Tuesday's election showed the District at its finest -- and the people in it at their most politically mature.
By electing Sharon Pratt Dixon, Eleanor Holmes Norton (despite misgivings) and Jesse L. Jackson, and rejecting Mayor Marion Barry's bid, the citizens not only signaled they wanted change but also demonstrated a feisty independence.
None of this could have happened had not voters felt a new entitlement -- a sense that, finally, they "own" this government. A scant 20 years ago, many Washington blacks felt too alienated to enter the District Building comfortably. Now they can weather an emotional crisis with their mayor, regroup and move ahead.
Ironically, that new spirit emerged partly because of the efforts of Dixon's two predecessors: Walter E. Washington and Barry.
It was in 1967, as riots were breaking out throughout the country, that President Lyndon B. Johnson directed that city government be reorganized to enable it to deal more effectively with segregation, poor housing, schools and joblessness. Washington, the public housing executive who became the first appointed mayor, took office seven months before the District exploded into riots after Dr. Martin Luther King Jr.'s assassination.
Washington steered the city through that crisis and its rank colonial relationship with Capitol Hill during that term and a second term as elected mayor. When the city once again felt the need for change, Washington was replaced by Barry.
While Barry's personal excesses and tragedies make it easy to forget his contributions, those contributions were real. They include the summer youth employment and youth leadership programs, improved services for the elderly, expanded minority participation in city contracts and projects, the expedited development of Pennsylvania Avenue and downtown Washington, and the influx of many talented people to government.
But ultimately, Barry's failings far outweighed his achievements -- at least in the minds of the electorate, which came out in record numbers. The voters Tuesday decided they had to be counted and wanted to participate in this change. The response to Dixon's "clean house" cry in the District primary and the turnout that gave her a landslide victory Tuesday were a measure of this thirst for change.
Dixon's win reflected a desire to move ahead on the city's pressing social and fiscal problems. Dixon's "We're going to clean house!" was an activist, we-are-in-charge slogan. It also was a far cry from the "We're-so-glad- to-have-a-black-in-charge" attitude of the Washington years, and the "We-don't-have-to-back-the-black-in-charge" attitude of Barry's final days. Moreover, it signaled a shift from the civil rights stance adopted in Barry's tenure in reaction to a segregationist past.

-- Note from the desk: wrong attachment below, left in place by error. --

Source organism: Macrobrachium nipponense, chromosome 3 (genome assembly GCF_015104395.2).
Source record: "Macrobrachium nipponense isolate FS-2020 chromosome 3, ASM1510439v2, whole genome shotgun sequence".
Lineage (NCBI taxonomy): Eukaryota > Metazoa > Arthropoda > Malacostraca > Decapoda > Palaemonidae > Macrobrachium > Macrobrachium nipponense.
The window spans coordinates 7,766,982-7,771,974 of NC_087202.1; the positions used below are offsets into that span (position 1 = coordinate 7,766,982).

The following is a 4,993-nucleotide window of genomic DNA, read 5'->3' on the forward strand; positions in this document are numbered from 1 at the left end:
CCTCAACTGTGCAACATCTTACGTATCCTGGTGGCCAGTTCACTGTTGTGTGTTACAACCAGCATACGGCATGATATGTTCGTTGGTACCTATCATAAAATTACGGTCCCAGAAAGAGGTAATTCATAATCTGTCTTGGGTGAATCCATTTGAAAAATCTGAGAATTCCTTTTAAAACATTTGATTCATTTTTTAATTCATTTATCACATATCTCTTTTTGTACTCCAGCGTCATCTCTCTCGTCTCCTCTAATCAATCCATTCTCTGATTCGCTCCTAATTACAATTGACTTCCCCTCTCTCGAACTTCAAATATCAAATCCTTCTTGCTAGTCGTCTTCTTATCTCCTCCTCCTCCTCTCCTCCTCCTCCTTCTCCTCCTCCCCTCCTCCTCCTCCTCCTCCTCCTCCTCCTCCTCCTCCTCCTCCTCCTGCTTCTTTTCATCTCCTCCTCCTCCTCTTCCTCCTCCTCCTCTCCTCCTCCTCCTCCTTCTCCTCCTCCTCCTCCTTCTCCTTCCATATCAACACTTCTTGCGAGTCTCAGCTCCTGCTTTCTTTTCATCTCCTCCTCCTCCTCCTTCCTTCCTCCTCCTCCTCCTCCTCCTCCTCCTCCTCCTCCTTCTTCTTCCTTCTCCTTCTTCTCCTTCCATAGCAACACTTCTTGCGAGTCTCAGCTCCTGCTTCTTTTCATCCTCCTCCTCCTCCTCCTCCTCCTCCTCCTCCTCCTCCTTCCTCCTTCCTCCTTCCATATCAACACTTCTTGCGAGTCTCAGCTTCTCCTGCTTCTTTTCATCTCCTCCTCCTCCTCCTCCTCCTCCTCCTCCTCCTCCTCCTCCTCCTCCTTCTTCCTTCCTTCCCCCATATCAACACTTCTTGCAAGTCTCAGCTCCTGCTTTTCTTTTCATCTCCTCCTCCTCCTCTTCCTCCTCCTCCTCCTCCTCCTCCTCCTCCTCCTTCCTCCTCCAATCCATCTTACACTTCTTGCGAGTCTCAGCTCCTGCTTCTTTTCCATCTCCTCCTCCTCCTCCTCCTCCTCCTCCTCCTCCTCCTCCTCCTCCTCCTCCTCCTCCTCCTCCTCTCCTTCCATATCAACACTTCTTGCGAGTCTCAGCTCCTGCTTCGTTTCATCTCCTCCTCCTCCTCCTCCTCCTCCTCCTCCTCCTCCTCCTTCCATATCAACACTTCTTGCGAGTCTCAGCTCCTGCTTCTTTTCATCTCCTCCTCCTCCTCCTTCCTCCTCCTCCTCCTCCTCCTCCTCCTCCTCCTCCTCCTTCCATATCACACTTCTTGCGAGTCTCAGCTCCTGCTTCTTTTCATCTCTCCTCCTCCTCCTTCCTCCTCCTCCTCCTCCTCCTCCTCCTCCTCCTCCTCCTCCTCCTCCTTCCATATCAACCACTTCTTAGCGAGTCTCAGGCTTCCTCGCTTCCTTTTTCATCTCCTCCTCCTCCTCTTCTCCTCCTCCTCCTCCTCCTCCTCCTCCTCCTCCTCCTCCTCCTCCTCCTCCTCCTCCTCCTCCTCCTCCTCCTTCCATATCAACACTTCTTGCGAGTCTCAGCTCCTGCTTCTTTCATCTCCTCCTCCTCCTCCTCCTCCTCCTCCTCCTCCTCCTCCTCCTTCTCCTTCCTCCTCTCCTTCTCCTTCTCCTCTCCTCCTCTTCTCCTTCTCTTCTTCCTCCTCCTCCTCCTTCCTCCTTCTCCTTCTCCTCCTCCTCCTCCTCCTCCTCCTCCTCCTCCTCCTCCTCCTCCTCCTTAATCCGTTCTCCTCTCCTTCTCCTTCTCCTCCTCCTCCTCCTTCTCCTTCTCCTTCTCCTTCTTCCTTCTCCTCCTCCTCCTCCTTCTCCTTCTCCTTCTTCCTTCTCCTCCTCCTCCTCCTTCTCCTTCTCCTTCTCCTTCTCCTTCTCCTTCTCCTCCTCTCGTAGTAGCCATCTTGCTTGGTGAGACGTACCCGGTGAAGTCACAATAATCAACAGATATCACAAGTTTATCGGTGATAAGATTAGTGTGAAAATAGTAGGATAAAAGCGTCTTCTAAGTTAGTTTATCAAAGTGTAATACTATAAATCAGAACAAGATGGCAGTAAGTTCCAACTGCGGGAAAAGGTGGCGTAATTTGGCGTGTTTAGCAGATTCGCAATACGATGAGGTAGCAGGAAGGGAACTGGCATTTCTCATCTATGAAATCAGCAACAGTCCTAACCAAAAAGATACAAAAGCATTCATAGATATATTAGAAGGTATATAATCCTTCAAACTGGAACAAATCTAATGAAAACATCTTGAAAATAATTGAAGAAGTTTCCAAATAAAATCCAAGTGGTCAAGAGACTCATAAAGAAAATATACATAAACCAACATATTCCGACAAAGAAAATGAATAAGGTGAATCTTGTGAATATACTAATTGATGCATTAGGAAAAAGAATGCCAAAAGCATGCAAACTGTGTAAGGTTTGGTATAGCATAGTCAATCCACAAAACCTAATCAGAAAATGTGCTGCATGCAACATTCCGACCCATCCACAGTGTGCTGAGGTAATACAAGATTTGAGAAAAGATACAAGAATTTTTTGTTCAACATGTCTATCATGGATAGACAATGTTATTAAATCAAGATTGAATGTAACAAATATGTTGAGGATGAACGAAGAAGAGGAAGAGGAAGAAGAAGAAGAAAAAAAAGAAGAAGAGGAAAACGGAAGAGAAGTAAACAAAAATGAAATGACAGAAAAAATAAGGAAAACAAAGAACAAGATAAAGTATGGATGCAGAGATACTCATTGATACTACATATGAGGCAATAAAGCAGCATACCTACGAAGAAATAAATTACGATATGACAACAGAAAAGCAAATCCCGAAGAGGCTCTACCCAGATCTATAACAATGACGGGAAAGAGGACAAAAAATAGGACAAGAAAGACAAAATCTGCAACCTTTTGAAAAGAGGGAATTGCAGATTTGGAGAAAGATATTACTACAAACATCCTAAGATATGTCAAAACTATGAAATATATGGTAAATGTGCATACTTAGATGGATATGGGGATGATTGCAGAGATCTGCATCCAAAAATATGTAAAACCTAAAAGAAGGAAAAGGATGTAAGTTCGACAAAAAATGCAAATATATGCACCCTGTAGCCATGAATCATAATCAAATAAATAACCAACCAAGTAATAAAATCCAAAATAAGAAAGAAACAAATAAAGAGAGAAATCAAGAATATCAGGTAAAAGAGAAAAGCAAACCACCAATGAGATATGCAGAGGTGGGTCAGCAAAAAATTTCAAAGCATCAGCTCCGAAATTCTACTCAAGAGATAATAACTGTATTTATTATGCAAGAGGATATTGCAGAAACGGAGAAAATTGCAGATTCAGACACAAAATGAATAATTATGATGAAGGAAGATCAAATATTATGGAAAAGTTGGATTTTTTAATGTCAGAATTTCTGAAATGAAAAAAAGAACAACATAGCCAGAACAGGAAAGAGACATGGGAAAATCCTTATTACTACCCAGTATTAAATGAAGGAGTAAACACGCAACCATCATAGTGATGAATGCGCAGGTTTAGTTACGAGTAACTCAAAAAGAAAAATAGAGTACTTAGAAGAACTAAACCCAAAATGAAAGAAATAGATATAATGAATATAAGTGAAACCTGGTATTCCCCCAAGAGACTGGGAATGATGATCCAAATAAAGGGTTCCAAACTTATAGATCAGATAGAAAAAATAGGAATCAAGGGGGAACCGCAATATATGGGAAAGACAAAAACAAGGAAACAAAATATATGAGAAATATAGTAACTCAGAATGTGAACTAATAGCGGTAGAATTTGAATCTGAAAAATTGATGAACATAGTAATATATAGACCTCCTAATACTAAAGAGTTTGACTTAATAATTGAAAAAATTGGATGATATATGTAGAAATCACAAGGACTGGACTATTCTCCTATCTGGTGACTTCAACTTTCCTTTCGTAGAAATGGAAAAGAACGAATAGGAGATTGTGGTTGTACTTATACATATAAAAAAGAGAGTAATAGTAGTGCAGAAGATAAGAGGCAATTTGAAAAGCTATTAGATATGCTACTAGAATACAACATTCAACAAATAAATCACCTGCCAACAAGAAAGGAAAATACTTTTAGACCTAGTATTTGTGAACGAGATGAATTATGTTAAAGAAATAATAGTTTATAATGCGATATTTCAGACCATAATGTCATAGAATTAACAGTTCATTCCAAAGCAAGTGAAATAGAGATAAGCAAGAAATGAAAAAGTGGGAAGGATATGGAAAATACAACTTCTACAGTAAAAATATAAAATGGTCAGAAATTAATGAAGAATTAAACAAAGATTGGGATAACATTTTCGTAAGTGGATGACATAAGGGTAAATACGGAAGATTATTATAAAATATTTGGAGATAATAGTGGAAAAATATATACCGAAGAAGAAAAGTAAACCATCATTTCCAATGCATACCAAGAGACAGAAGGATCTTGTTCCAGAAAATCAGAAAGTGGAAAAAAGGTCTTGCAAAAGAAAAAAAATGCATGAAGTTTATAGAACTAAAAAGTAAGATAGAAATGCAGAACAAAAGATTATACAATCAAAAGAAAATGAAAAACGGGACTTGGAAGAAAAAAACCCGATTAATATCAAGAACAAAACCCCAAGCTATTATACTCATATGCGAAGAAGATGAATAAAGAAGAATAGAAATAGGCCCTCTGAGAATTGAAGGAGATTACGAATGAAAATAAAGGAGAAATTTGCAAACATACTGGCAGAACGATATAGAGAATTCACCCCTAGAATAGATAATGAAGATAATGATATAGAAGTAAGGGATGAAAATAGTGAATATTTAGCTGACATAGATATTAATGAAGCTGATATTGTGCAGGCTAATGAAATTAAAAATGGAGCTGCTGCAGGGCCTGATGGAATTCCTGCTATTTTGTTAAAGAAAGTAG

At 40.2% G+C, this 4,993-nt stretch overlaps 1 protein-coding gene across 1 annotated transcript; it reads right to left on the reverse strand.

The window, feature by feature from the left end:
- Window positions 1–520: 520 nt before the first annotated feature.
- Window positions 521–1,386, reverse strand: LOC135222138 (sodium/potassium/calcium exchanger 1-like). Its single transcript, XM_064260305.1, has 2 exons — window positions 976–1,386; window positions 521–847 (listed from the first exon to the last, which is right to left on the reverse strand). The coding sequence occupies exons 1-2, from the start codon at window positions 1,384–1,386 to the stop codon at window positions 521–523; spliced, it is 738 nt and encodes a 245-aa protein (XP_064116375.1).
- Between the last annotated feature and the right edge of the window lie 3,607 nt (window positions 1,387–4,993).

Now, all eyes will be on Dixon as she fills in her sketch of her vision for the city, makes key appointments and acts on campaign promises. That the talents of so many new elected officials are about to come to bear on the pressing problems of the city has engendered confidence and optimism in many citizens. On election night, Washingtonians danced with joy. Yesterday, the airwaves crackled with callers congratulating Dixon as she made the round of radio talk shows.
But as Dixon and others begin to act, I would like to see city residents exhibit the same good judgment they exhibited Tuesday as they come up with a vision for their role as citizens.
Almost half the young people in this city are in trouble -- dropping out of school and becoming increasingly involved with drugs. Homicides are spiraling upward, and prison rates and teen pregnancies are rising. If the city is to move ahead, it must turn around this situation with its youth. The potential exists for the District to step into a new era, but it can't fulfill that potential with half its younger generation self-destructing.
The numerous young people involved in this election as candidates and key campaign aides are a magnificent ray of hope. In her victory speech, Dixon heaped lavish praise on her young campaign workers, especially campaign manager David Byrd, 29. Donna Brazille, 30, helped steer Norton's often rocky campaign.
The District boasts a lot of talent. I believe the collective wisdom of all ages and segments of this city, working with the newly elected leadership, can bring the positive and negative lessons from the past to bear on today's problems and use those lessons to step into an outstanding future.